You Have Company Stock in Your Company Retirement Plan. How Three Letters Can Spell Opportunity
- November 11, 2020
- By: Marcos Segrera
For many people, 2020 has meant leaving a job. Perhaps that job has disappeared or perhaps you are taking early retirement. This may mean you are receiving distributions from your employer retirement plan. For many people, a rollover to an IRA will be a smart decision. However, don’t assume that it is always the way to go. In some cases, as strange as it may sound, taking a lump sum distribution and paying taxes is a better path. How can paying taxes ever be a smart choice?! I hear you. Give me a chance to explain. There is a tax break called Net Unrealized Appreciation (NUA) that may make a lump sum distribution a reasonable choice in 2020.
Is NUA for you?
Ask yourself two questions. First, “Do I own my employer’s stock in my 401(k)?” Second, “Is it highly appreciated?” To determine if the stock is “highly appreciated,” you will want to look at what the cost was when the shares were purchased vs. what the value is today. If it’s greater today, it has appreciated. Determining whether something is “highly appreciated” is definitely subjective, but this is a good starting point. If the answer to both questions is “yes,” you may be a good candidate for the tax break.
How does NUA work?
You withdraw the stock from the company plan, place the stock into a taxable account (no selling yet) and pay regular income tax on it, but only on the original cost to the plan and not on the current market value on the date of the distribution. The NUA is the increase in the value of the employer stock from the time it was acquired in the plan to the date of its distribution to you. You can defer the tax on the NUA until you sell the stock. When you do sell, you will only pay tax at your current long term capital gains rate, not ordinary income tax rates.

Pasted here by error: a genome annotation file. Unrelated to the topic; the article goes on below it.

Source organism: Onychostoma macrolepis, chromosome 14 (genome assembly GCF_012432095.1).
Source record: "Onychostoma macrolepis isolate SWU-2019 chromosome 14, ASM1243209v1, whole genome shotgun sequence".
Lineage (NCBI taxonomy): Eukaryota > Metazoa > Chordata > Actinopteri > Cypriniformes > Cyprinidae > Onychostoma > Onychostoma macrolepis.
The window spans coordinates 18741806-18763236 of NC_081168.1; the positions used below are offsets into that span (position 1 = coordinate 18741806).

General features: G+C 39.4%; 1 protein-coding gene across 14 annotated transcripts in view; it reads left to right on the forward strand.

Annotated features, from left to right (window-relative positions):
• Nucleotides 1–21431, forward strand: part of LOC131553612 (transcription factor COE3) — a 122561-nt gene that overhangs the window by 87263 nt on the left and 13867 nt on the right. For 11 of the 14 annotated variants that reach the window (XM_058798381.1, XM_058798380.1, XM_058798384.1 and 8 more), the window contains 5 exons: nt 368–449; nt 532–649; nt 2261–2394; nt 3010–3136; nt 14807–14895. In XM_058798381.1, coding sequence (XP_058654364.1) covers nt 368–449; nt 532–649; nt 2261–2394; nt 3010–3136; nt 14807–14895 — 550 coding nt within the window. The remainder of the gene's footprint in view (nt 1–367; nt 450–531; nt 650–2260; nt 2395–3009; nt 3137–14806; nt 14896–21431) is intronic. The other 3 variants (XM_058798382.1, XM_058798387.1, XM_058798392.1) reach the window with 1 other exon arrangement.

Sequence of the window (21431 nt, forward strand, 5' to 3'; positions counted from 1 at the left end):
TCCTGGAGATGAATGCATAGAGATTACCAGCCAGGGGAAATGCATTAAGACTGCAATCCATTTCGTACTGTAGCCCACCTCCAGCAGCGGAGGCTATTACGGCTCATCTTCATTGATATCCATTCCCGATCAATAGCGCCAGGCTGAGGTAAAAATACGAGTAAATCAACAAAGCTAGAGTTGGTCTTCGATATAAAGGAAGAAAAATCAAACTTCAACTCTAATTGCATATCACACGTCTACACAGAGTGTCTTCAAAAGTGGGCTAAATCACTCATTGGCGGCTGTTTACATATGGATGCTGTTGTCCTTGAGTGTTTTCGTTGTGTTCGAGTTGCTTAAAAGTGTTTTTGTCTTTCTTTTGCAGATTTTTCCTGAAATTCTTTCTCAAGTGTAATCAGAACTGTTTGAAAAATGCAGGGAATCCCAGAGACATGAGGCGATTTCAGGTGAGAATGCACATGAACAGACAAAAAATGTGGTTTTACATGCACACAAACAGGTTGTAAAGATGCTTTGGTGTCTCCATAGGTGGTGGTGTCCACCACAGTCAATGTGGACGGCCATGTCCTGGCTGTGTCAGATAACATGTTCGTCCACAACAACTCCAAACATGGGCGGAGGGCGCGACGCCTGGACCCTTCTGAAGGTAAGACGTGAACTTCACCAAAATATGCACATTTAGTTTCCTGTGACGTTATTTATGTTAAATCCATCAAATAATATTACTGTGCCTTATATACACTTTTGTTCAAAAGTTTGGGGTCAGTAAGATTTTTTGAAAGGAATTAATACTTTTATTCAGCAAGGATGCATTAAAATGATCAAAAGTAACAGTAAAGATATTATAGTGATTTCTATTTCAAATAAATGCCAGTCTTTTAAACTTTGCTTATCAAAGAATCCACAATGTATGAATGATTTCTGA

You need a triggering event
To qualify for the NUA tax break, the distribution must occur after a triggering event. Triggering events include: death; reaching age 59½; separation from service (this does not apply to the self-employed); or disability (this only applies to the self-employed).
You must take a lump sum
The distribution must also be a lump-sum distribution. This means you must empty the entire account in one tax year. You must be sure there is enough time to complete the transaction. If you are considering this for 2020, note that there are only a few months left: if the account is not distributed by the end of the year, you cannot use NUA.
It is also important to remember that if you roll over the highly appreciated stock to an IRA, you will lose the NUA tax break.
NUA may sound like a great strategy, but it is not for everyone. Generally, NUA can be a better strategy than a rollover if you are in a high tax bracket with a large portion of your retirement assets in highly appreciated company stock. You must be willing and able to pay an immediate tax bill on the cost basis of your stock.
There are many factors to consider and many pitfalls to avoid with an NUA. Most importantly, you will want to work closely with your CPA or tax advisor to determine if this planning opportunity makes sense for you.
Happy planning and happy investing!